The social fabric of the people, sees, men and women slog alike, with some rest, in between. Indeed, the labour output between the sexes, is almost at par. But, don’t think, dear reader, that men and women share equal power. No, when the men are visible, the women in the household are not. They hide inside the kitchen, their rooms but no sooner the men are out of sight, they come centre stage, joyous and chatty as ever. Remember, these women are in purdah, and their voices are not heard. They are the ones, who are given in child marriage, to old men and boys, youth and uneducated alike, because, child marriage, still prevails, in these societies, in full view and knowledge of the police and politicians. We also know that the community is rigid, and caste is so deeply ingrained in their minds, that should a girl and a boy, dare to marry outside the caste, the entire village will stand and support, honourkilling.

And, even as you sign them off as gone case, and may even shun to drink milk, chhach and curd, made by rough, proletariat hands that have slogged from 4 to 6 am to produce the milk that will be at your breakfast table, or be a part of your morning coffee, in pockets, you find, in the midst of a society stuck in time, a spiritual guru, who is well-versed in Vedanta, the philosophy, most cherished by many in India and the world – the philosophy that rests on a simple fact, that the world is unreal, like the dreamer and the dream, which no matter how real, when dreaming, ceases to exist, when the dreamer wakes up. Likewise, the world is an illusion, like a dream, which ceases to be, once one attains Knowledge, or Samadhi.

Juxtaposed, against each other, stilled in time, extremes co-exist in villages in Haryana, where, atrocities against women, thrive, while, on the other hand so does the highest philosophy called Vedanta. Although, yet again, no matter what, she would never be allowed to go to an ashram, all by herself, without her husband, brother, father or the rest of the women folk in the family tagging along.
How much longer will it take, for society to burn the chains that bind it to the past? Will the law enforcing agencies, politicians and men ensure that there is no window that looks out towards a clear blue sky?

Will the dreamer, never wake up?

To view the pictures CLICK HERE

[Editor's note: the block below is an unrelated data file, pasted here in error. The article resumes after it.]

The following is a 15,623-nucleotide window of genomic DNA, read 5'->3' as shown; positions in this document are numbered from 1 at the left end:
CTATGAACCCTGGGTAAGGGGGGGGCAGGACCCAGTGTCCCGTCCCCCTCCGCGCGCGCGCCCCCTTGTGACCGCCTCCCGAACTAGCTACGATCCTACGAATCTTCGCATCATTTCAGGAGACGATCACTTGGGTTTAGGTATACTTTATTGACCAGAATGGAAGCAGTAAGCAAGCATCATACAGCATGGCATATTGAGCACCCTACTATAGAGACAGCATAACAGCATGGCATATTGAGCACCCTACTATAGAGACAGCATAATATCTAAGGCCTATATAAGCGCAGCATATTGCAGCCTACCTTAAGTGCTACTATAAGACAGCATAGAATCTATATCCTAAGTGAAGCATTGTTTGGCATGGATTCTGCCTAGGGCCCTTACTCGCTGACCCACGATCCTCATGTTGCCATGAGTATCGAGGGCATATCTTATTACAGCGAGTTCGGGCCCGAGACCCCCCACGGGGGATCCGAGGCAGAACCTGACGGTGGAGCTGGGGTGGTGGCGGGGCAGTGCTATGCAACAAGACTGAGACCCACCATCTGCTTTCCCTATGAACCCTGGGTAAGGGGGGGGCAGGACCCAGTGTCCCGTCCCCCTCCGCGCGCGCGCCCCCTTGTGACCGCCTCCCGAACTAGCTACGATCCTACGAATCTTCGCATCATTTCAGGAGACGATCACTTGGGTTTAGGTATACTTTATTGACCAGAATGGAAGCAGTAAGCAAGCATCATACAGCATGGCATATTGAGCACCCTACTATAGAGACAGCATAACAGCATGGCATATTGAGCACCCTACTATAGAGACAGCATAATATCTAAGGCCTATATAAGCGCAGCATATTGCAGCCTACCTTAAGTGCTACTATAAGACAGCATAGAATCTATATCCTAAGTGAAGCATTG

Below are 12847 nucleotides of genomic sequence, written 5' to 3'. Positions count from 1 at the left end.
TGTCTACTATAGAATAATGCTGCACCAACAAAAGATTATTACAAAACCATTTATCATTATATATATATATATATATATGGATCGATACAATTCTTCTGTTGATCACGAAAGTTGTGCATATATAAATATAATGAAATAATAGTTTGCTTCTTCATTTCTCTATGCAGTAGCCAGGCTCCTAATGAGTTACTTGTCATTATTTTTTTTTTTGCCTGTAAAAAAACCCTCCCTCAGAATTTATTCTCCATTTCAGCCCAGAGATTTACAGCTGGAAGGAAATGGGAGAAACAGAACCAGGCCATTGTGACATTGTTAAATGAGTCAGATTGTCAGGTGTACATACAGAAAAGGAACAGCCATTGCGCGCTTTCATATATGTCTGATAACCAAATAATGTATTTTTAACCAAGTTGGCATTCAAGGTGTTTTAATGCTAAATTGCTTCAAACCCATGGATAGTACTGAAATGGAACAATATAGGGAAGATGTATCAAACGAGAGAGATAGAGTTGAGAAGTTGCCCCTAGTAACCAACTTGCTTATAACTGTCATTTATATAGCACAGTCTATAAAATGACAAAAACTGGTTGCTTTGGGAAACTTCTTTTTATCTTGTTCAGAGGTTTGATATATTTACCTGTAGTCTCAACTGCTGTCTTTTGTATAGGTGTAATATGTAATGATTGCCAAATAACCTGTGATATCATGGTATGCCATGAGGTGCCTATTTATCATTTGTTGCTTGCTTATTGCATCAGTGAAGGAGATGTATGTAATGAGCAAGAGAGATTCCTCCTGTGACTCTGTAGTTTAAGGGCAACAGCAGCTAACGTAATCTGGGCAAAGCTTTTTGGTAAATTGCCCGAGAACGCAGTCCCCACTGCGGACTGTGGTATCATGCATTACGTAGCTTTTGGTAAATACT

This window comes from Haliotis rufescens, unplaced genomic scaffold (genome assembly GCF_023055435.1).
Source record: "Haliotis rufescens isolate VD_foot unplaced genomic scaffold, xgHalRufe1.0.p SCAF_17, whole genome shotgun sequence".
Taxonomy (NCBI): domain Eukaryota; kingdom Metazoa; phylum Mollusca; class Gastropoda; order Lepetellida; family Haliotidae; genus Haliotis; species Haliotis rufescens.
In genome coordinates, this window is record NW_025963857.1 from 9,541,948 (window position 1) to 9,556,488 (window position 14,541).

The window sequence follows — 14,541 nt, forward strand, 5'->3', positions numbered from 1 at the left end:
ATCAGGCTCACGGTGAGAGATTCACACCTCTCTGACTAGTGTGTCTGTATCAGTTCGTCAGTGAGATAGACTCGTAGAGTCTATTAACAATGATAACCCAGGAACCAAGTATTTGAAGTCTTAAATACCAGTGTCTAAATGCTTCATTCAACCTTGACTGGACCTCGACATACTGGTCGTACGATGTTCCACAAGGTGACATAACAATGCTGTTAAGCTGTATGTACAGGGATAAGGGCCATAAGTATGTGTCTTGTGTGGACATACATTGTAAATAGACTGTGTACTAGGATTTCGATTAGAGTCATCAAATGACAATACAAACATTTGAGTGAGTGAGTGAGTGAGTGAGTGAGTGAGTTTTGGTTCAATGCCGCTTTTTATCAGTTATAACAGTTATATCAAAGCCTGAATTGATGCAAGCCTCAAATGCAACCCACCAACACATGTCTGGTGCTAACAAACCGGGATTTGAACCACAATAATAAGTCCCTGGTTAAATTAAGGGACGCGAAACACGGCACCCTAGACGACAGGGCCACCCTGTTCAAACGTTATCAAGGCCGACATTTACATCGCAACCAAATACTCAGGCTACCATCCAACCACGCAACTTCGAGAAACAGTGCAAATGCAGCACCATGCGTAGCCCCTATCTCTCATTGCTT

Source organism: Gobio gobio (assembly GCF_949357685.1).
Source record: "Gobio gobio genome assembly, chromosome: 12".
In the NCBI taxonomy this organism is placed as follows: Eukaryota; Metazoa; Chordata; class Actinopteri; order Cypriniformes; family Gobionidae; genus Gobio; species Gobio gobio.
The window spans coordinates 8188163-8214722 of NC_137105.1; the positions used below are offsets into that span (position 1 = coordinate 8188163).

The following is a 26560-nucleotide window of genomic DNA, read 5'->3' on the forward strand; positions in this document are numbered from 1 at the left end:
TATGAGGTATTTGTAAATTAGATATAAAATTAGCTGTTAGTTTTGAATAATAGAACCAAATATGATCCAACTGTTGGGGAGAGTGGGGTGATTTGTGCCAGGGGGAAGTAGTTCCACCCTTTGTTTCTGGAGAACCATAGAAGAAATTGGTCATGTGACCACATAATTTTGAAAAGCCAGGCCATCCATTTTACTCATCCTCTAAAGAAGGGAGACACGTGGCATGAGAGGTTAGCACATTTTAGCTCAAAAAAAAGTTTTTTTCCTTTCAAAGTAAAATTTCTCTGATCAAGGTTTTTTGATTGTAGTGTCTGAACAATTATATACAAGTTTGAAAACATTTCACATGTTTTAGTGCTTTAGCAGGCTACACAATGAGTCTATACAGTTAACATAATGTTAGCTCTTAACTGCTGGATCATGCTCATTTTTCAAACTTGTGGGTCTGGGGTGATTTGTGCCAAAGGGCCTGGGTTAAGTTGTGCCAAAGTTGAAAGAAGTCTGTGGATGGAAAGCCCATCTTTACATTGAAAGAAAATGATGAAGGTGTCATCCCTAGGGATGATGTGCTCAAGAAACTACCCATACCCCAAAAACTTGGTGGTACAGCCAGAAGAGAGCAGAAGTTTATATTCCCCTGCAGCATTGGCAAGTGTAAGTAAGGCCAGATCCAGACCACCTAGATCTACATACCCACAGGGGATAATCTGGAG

Thursday, February 04, 2016

First Person: Surupa Chatterjee recalls the day, Saddam Hussain stormed Kuwait

The year was 1990. It had been a few months only since I began to live in Calcutta, as I stepped into my early months in College, pursuing a Bachelor's Degree. My parents had come down from Kuwait, which had been my home for a few years. They were scheduled to go back on 3rd August when a sudden storm hit our lives. In a totally unexpected and shocking turn of events our lives were turned upside down as just past midnight, Iraq invading Kuwait on 2nd August 1990.

All of a sudden, it meant a series of uncertainties.

The internet age had not quite set in then and we were left with routine means like Newspapers, Television and a few odd calls from friends, and friends of friends who were either stuck in either shore - India or Kuwait - as the case might be. Overnight my father became almost unemployed and a worry wart as all his funds was stuck in Kuwait. 

At that time, Kuwait was a prosperous oil rich state and the invasion by Saddam Hussein's young army of recruits, did create a huff around the world, when, they landed overnight with guns and other lethal warfare and threatening all citizens alike.

Indeed, I was fortunate that my parents, escaped by the skin of their teeth, the unpleasant situation of being stranded in Kuwait and not really knowing which way their fates would take them. We heard stories of our very close friends being paraded in open desert and looted at gun point. Some were kicked and slapped around while most prayed for the Indian High commission in coordination with Indian government to work a miracle and do a rescue mission.

There were a few worries among the Indian expatriate population for antagonizing the sentiments of the local Kuwaiti population as news coverage showed the then External Affairs Minister Shri.I.K.Gujral embracing Saddam Hussein as old friends. Thankfully, after many days of fear and tension most of our friends in Kuwait did manage to get Airlifted back to the safe shores of India albeit the shock and trauma of the sudden invasion.

My fathers’ office was blown to smithereens, oil wells set on fire, our residential building had bullet holes and our abandoned apartments were thoroughly looted and left in a messy rubble of rejected items.

Yes, things did look up after eleven months when my father was called back to duty and he rejoined a new office building but the fire that had set in the quietness of the small peaceful state never really got back the earlier air. Some things had changed. Yes my father did get UN compensation, yes he was lucky to have escaped direct confrontation with the then enemy, while his state was being occupied and it still left a deep impact in our lives.

Surupa Chatterjee was born In Digboi, Assam and lived in Duliajan, an oil township in northeast India. Her fathers’ work took their family to Bhubaneshwar and then Kuwait. Surupa grew up in Kuwait and schooled there as well.  She is presently based in Kolkata, where she works during daytime and makes delicious dinners for the evening meal. 

Also read: Events that Lead Up To The Film Airlift

MoEA GoI expresses strong reservation against Airlift story line HERE